Ohh hell to the yes, this is another piece of animation that this month was absolutely made for. Not only that but this is one of those artsy movies that the snooty animation fans out there go absolutely gaga for.  It’s artsy in that the backgrounds are very catching, the character designs are unique and reflective of the setting the movie takes place in, and the presentation as a whole is just an absolute feast for the senses.

Unlike most artsy films that are content to show off the art and animation and not much more, this is one of the rare exceptions that manages to strike a good balance between telling a story and showing off the art.

Now, I know what some of you are thinking, being that this is here and that it’s me talking about it you’re probably thinking, “he must have some sort of complain. He always has a complaint about everything.” Normally, I’d like to find a good balance between good and bad aspects, mostly bad because those are the funnest to make fun of but for once, I’ve got nothing but praise to give.

This 70 minute animated collaboration between French, Belgian, and Luxembourg studios that mixes many West African folk tales is positively special. I might be a little blinded by the fact that while I do like this movie very much, I also quite like what it represents.

I don’t have to tell you that there is a criminal lack of representation of African centric stories. With all the different countries, cultures, languages, cities, and tribes, many of us barely know anything about Africa, the continent, as a whole, let alone the stories, legends, myths, and tales.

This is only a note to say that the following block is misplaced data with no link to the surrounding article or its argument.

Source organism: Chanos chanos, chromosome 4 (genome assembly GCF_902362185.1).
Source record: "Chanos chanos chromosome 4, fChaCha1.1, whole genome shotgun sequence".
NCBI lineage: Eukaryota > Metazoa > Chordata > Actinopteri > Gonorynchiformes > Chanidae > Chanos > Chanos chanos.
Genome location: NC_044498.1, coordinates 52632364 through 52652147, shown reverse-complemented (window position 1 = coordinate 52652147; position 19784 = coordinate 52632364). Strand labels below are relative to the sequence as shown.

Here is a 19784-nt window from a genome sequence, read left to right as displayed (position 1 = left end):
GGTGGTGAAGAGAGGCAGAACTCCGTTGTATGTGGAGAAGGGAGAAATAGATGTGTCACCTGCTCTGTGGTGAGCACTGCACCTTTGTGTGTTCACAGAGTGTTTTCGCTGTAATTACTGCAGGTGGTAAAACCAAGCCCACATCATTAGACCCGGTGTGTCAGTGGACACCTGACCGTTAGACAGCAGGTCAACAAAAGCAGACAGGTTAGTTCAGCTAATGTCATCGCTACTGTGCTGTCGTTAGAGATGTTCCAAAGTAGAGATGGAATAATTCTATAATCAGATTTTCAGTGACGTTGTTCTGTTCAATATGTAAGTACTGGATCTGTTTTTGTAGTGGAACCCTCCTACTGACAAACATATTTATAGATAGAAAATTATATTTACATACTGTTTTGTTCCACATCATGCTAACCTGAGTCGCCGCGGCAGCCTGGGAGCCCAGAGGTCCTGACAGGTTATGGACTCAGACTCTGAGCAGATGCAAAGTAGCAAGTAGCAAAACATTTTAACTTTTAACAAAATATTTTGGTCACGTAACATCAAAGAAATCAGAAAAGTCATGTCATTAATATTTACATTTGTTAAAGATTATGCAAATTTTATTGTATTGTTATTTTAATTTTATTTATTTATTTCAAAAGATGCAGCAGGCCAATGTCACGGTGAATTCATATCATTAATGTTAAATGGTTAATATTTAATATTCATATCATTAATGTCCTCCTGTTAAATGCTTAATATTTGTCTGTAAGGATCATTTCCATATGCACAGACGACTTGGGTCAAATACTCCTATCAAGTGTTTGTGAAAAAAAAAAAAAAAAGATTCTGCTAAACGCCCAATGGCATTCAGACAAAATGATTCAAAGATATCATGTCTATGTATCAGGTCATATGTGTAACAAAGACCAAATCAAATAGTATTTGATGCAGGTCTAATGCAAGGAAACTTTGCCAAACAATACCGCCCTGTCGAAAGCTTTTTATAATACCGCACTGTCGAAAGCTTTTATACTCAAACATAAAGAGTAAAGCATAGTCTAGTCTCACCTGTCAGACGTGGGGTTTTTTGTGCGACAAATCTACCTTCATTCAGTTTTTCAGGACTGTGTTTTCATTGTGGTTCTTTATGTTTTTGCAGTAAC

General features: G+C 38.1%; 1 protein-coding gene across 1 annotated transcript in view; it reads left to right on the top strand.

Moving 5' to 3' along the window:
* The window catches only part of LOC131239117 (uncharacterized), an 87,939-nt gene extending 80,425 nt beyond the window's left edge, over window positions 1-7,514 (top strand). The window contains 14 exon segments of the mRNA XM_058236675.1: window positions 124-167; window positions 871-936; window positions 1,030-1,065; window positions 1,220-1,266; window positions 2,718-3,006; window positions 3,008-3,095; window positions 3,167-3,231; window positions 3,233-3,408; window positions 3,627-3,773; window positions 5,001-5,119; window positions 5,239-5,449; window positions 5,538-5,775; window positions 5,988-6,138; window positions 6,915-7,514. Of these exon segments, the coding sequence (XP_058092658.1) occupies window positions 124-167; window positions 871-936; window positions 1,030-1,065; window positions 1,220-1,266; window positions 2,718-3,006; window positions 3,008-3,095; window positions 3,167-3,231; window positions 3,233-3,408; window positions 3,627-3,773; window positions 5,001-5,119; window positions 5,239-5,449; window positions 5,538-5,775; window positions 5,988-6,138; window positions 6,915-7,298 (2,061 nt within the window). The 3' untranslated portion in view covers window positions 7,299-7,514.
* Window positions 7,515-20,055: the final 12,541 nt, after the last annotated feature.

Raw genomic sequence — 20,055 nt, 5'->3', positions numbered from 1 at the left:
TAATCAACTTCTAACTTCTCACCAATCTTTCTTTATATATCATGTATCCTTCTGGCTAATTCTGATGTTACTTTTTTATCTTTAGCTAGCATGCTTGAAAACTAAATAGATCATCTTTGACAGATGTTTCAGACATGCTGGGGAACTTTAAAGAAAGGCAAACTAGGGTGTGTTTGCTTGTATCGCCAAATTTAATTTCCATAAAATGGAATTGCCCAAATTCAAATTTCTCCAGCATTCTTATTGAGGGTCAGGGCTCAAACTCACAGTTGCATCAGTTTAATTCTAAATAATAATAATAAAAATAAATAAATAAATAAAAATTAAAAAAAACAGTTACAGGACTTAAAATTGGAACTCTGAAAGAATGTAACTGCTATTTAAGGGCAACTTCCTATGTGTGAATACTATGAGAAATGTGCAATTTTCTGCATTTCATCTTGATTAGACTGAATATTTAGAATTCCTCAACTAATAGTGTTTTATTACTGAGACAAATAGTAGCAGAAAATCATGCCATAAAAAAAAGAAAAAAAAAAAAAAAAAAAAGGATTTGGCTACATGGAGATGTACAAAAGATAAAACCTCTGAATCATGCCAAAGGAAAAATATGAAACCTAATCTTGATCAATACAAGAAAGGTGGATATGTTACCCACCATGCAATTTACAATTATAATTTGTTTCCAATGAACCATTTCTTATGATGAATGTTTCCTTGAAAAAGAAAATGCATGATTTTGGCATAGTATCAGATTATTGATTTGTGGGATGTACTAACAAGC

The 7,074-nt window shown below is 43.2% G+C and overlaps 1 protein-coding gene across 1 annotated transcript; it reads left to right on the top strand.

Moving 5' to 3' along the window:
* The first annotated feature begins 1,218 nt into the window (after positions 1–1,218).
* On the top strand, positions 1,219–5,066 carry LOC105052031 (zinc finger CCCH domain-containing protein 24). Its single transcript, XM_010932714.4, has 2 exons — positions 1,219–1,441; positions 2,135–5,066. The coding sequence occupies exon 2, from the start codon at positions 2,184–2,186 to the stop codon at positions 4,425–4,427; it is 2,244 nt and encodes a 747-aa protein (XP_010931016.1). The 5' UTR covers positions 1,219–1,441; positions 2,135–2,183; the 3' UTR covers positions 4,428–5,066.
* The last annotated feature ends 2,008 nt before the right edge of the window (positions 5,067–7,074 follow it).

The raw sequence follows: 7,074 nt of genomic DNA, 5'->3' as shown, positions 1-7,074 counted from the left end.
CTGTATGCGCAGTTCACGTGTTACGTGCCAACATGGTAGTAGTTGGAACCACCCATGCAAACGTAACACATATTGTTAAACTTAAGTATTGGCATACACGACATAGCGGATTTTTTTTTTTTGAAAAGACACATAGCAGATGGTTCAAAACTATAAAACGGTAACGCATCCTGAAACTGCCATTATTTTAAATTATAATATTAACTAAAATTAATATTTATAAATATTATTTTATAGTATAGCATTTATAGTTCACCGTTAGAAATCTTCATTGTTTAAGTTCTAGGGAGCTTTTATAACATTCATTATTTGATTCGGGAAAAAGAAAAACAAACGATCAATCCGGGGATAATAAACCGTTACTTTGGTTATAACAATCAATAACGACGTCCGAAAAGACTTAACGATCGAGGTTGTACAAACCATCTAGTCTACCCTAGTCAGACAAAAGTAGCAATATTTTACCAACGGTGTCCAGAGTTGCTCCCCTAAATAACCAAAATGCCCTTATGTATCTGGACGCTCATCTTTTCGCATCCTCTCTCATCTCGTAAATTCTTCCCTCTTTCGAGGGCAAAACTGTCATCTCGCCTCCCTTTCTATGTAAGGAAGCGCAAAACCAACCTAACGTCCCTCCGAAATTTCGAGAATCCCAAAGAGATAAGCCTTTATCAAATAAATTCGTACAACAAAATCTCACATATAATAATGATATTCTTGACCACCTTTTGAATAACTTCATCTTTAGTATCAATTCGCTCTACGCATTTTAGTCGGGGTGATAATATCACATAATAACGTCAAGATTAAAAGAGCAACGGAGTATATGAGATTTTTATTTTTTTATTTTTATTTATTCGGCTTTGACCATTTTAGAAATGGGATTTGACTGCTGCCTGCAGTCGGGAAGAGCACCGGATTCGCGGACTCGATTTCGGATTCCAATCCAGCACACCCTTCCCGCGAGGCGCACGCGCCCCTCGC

This movie just gets me thinking that there are hundreds, if not thousands -maybe even more than that- of stories that we’ve never seen told before, in animation or any medium. Some of those stories have never even been written down, let alone released on a worldwide scale. For someone like me who loves writing, and loves to read, this just tickles my fancy in a way that would make me sound even more nerdy if I proceeded to over-explain it.

I gotta wrap this up.

It’s most definitely a must-see movie, and you’re cheating yourself if you don’t see it.


  • the movie was so successful that it was followed by Kirikou et les bêtes sauvages, released in 2005, and adapted into a stage musical, Kirikou et Karaba, first performed in 2007. Another followup, Kirikou et les hommes et les femmes, was released in late 2012 
  • the film has been dubbed in French, English, Japanese, and Swahili 
  • The film contains several instances of female nudity, and male nudity to a lesser extent, as would be the norm in pre-colonial Africa. This was controversial enough in the US to delay the film’s release there until 2002.


I’ve said all that needs to be said.

The entire movie is available on youtube.

You know what to do.